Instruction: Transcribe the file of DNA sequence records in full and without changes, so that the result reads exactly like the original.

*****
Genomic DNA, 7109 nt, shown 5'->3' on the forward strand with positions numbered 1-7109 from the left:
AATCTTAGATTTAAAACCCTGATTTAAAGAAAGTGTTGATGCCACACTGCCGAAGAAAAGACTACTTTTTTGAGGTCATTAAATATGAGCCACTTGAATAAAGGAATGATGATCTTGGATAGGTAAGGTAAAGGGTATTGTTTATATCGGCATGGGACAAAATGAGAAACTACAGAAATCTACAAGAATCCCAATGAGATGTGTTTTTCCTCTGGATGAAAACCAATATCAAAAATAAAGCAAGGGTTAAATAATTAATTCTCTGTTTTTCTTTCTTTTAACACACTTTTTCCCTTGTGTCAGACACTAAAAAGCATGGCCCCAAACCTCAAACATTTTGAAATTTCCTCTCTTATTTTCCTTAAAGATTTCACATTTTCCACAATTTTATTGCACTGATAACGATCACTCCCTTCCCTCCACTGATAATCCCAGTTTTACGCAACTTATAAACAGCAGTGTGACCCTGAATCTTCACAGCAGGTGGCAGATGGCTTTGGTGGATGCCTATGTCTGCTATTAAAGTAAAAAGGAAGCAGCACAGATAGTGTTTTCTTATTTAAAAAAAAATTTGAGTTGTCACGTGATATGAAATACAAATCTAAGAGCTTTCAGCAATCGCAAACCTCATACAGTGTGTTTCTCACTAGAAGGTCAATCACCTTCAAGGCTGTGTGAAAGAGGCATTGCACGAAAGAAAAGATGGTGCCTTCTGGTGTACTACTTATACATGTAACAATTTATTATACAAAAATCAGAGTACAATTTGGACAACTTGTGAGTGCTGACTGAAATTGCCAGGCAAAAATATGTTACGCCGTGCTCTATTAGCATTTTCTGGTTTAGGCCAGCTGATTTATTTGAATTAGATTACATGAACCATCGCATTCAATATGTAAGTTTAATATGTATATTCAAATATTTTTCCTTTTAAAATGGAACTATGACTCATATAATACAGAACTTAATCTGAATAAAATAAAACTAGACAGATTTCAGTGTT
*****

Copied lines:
Genomic DNA, 7109 nt, shown 5'->3' on the forward strand with positions numbered 1-7109 from the left:
AATCTTAGATTTAAAACCCTGATTTAAAGAAAGTGTTGATGCCACACTGCCGAAGAAAAGACTACTTTTTTGAGGTCATTAAATATGAGCCACTTGAATAAAGGAATGATGATCTTGGATAGGTAAGGTAAAGGGTATTGTTTATATCGGCATGGGACAAAATGAGAAACTACAGAAATCTACAAGAATCCCAATGAGATGTGTTTTTCCTCTGGATGAAAACCAATATCAAAAATAAAGCAAGGGTTAAATAATTAATTCTCTGTTTTTCTTTCTTTTAACACACTTTTTCCCTTGTGTCAGACACTAAAAAGCATGGCCCCAAACCTCAAACATTTTGAAATTTCCTCTCTTATTTTCCTTAAAGATTTCACATTTTCCACAATTTTATTGCACTGATAACGATCACTCCCTTCCCTCCACTGATAATCCCAGTTTTACGCAACTTATAAACAGCAGTGTGACCCTGAATCTTCACAGCAGGTGGCAGATGGCTTTGGTGGATGCCTATGTCTGCTATTAAAGTAAAAAGGAAGCAGCACAGATAGTGTTTTCTTATTTAAAAAAAAATTTGAGTTGTCACGTGATATGAAATACAAATCTAAGAGCTTTCAGCAATCGCAAACCTCATACAGTGTGTTTCTCACTAGAAGGTCAATCACCTTCAAGGCTGTGTGAAAGAGGCATTGCACGAAAGAAAAGATGGTGCCTTCTGGTGTACTACTTATACATGTAACAATTTATTATACAAAAATCAGAGTACAATTTGGACAACTTGTGAGTGCTGACTGAAATTGCCAGGCAAAAATATGTTACGCCGTGCTCTATTAGCATTTTCTGGTTTAGGCCAGCTGATTTATTTGAATTAGATTACATGAACCATCGCATTCAATATGTAAGTTTAATATGTATATTCAAATATTTTTCCTTTTAAAATGGAACTATGACTCATATAATACAGAACTTAATCTGAATAAAATAAAACTAGACAGATTTCAGTGTT